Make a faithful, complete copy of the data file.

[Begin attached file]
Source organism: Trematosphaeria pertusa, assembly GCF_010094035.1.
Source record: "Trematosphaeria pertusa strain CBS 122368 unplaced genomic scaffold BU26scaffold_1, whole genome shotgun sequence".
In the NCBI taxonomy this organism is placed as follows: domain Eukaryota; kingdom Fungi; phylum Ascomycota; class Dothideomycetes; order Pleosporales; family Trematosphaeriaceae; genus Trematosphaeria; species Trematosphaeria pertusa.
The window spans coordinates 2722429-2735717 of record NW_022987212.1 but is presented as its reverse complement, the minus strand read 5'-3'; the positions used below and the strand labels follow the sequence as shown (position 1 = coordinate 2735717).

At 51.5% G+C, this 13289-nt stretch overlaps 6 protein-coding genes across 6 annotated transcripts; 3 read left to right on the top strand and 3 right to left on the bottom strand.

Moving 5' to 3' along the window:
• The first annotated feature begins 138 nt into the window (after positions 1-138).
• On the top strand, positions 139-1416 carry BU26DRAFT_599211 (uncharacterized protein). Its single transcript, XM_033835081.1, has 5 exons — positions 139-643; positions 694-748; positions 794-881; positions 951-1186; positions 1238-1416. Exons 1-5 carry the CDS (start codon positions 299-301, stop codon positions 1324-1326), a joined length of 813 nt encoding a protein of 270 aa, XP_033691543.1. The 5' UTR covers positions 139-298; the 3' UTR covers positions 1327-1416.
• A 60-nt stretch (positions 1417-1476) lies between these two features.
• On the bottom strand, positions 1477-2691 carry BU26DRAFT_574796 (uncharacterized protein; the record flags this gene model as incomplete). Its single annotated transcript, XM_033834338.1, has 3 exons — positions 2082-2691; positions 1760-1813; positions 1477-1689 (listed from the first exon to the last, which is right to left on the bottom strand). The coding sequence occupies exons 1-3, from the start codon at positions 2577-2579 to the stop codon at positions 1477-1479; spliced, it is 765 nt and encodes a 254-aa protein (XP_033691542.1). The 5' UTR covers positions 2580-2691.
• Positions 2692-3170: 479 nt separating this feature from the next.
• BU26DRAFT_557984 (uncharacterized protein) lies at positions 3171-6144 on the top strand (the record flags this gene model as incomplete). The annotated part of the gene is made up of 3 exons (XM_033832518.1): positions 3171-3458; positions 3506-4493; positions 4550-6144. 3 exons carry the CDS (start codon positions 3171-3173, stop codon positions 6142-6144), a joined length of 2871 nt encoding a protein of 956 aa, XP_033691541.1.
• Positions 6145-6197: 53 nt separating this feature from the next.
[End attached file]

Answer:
Source organism: Trematosphaeria pertusa, assembly GCF_010094035.1.
Source record: "Trematosphaeria pertusa strain CBS 122368 unplaced genomic scaffold BU26scaffold_1, whole genome shotgun sequence".
In the NCBI taxonomy this organism is placed as follows: domain Eukaryota; kingdom Fungi; phylum Ascomycota; class Dothideomycetes; order Pleosporales; family Trematosphaeriaceae; genus Trematosphaeria; species Trematosphaeria pertusa.
The window spans coordinates 2722429-2735717 of record NW_022987212.1 but is presented as its reverse complement, the minus strand read 5'-3'; the positions used below and the strand labels follow the sequence as shown (position 1 = coordinate 2735717).

At 51.5% G+C, this 13289-nt stretch overlaps 6 protein-coding genes across 6 annotated transcripts; 3 read left to right on the top strand and 3 right to left on the bottom strand.

Moving 5' to 3' along the window:
• The first annotated feature begins 138 nt into the window (after positions 1-138).
• On the top strand, positions 139-1416 carry BU26DRAFT_599211 (uncharacterized protein). Its single transcript, XM_033835081.1, has 5 exons — positions 139-643; positions 694-748; positions 794-881; positions 951-1186; positions 1238-1416. Exons 1-5 carry the CDS (start codon positions 299-301, stop codon positions 1324-1326), a joined length of 813 nt encoding a protein of 270 aa, XP_033691543.1. The 5' UTR covers positions 139-298; the 3' UTR covers positions 1327-1416.
• A 60-nt stretch (positions 1417-1476) lies between these two features.
• On the bottom strand, positions 1477-2691 carry BU26DRAFT_574796 (uncharacterized protein; the record flags this gene model as incomplete). Its single annotated transcript, XM_033834338.1, has 3 exons — positions 2082-2691; positions 1760-1813; positions 1477-1689 (listed from the first exon to the last, which is right to left on the bottom strand). The coding sequence occupies exons 1-3, from the start codon at positions 2577-2579 to the stop codon at positions 1477-1479; spliced, it is 765 nt and encodes a 254-aa protein (XP_033691542.1). The 5' UTR covers positions 2580-2691.
• Positions 2692-3170: 479 nt separating this feature from the next.
• BU26DRAFT_557984 (uncharacterized protein) lies at positions 3171-6144 on the top strand (the record flags this gene model as incomplete). The annotated part of the gene is made up of 3 exons (XM_033832518.1): positions 3171-3458; positions 3506-4493; positions 4550-6144. 3 exons carry the CDS (start codon positions 3171-3173, stop codon positions 6142-6144), a joined length of 2871 nt encoding a protein of 956 aa, XP_033691541.1.
• Positions 6145-6197: 53 nt separating this feature from the next.